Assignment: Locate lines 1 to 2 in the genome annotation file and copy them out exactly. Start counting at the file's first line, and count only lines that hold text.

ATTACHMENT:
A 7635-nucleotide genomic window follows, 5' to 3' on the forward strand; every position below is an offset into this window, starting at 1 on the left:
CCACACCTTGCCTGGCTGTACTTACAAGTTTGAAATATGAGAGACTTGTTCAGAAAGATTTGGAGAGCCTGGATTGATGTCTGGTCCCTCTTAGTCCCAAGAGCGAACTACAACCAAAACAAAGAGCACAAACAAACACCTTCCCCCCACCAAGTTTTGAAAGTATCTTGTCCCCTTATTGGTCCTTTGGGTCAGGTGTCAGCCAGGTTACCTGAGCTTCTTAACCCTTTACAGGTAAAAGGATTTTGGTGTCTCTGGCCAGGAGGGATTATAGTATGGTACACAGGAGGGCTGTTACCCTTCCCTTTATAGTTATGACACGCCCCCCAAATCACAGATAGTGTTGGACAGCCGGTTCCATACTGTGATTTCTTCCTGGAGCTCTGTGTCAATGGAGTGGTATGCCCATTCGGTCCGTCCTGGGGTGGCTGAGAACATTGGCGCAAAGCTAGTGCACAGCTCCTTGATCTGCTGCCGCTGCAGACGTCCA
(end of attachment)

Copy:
A 7635-nucleotide genomic window follows, 5' to 3' on the forward strand; every position below is an offset into this window, starting at 1 on the left:
CCACACCTTGCCTGGCTGTACTTACAAGTTTGAAATATGAGAGACTTGTTCAGAAAGATTTGGAGAGCCTGGATTGATGTCTGGTCCCTCTTAGTCCCAAGAGCGAACTACAACCAAAACAAAGAGCACAAACAAACACCTTCCCCCCACCAAGTTTTGAAAGTATCTTGTCCCCTTATTGGTCCTTTGGGTCAGGTGTCAGCCAGGTTACCTGAGCTTCTTAACCCTTTACAGGTAAAAGGATTTTGGTGTCTCTGGCCAGGAGGGATTATAGTATGGTACACAGGAGGGCTGTTACCCTTCCCTTTATAGTTATGACACGCCCCCCAAATCACAGATAGTGTTGGACAGCCGGTTCCATACTGTGATTTCTTCCTGGAGCTCTGTGTCAATGGAGTGGTATGCCCATTCGGTCCGTCCTGGGGTGGCTGAGAACATTGGCGCAAAGCTAGTGCACAGCTCCTTGATCTGCTGCCGCTGCAGACGTCCA